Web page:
UNMATCHED RETURN ON INVESTMENT
Trees in the built environment provide many benefits to the community – almost all of which can be measured in dollars and cents. So it makes sense to incorporate tree planting as part of your stormwater management plan. Or, alternately, to make stormwater management part of your urban forestry master plan.
Urban forests reduce a variety of health issues, such as respiratory diseases and skin cancer, and promote an active lifestyle, which can reduce obesity. LA’s Million Tree program removed roughly 9,900 tons of air pollutants during its first 30 years – avoiding costs of $68 million.
Since ancient times, observers have praised the health benefits of “being in nature.” Only recently have scientists estimated the extent to which exposure to nature improves health outcomes – but their studies focus on comparisons between neighborhoods with more, or fewer, trees. Up until now, no one had the opportunity to conduct a “before and after study” — that is, what happened to community health when existing trees disappeared.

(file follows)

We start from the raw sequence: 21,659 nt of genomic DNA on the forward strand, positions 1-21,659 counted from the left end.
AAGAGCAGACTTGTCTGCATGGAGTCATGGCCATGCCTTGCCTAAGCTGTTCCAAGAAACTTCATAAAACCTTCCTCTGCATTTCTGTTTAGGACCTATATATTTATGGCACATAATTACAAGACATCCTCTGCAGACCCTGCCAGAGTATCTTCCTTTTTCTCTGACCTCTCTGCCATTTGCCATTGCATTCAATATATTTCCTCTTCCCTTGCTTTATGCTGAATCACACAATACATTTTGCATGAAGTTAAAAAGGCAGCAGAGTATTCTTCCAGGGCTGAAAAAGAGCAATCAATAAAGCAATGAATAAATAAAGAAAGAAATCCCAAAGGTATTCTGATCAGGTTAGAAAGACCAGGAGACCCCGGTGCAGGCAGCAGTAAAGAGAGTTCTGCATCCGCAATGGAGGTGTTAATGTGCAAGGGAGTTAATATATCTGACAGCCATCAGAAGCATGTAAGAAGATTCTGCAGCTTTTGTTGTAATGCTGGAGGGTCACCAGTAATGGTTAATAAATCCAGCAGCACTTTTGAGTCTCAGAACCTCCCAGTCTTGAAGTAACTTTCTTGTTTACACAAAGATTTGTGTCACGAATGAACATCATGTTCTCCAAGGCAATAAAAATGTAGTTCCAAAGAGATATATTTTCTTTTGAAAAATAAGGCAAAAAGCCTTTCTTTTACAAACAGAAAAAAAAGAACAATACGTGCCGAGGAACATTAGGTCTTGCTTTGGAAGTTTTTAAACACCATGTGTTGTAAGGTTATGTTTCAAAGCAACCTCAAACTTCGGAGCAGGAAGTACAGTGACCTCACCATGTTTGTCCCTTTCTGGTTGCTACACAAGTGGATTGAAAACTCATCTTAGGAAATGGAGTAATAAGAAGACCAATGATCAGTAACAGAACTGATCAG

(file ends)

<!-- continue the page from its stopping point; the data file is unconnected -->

Between 1990 and 2007, 100 million ash trees in 15 states died from infestation by the emerald ash borer. As a result, researchers suggest some additional 6,113 people died from respiratory problems, and another 15,080 from cardiovascular disease.
Living in a greener setting improves life expectancy by 12 percent.
Exposure to nature has shown various impacts on students, from improved academic performance and focus to reduced ADHD symptoms. For example, children in classrooms with views of trees show improved attention and self-discipline, leading to better academic performance.
Urban Heat Island
Vibrant Business Districts
While trees are working hard for air and water quality, they’re also increasing property values, improving business performance, and creating jobs.
In recent studies, shoppers claim they will spend 9% to 12% more for goods and services, travel greater distances, and spend more time in central business districts having high quality tree canopy.
Trees and shrubs often comprise the most “natural” vegetation for use in stormwater management. Unlike grasses, which require periodic mowing, established trees and shrubs offer substantial savings in maintenance costs – sometimes in excess of $1,500 per acre, per year.
– Pennsylvania Stormwater Design Manual, 2008, Chapter 5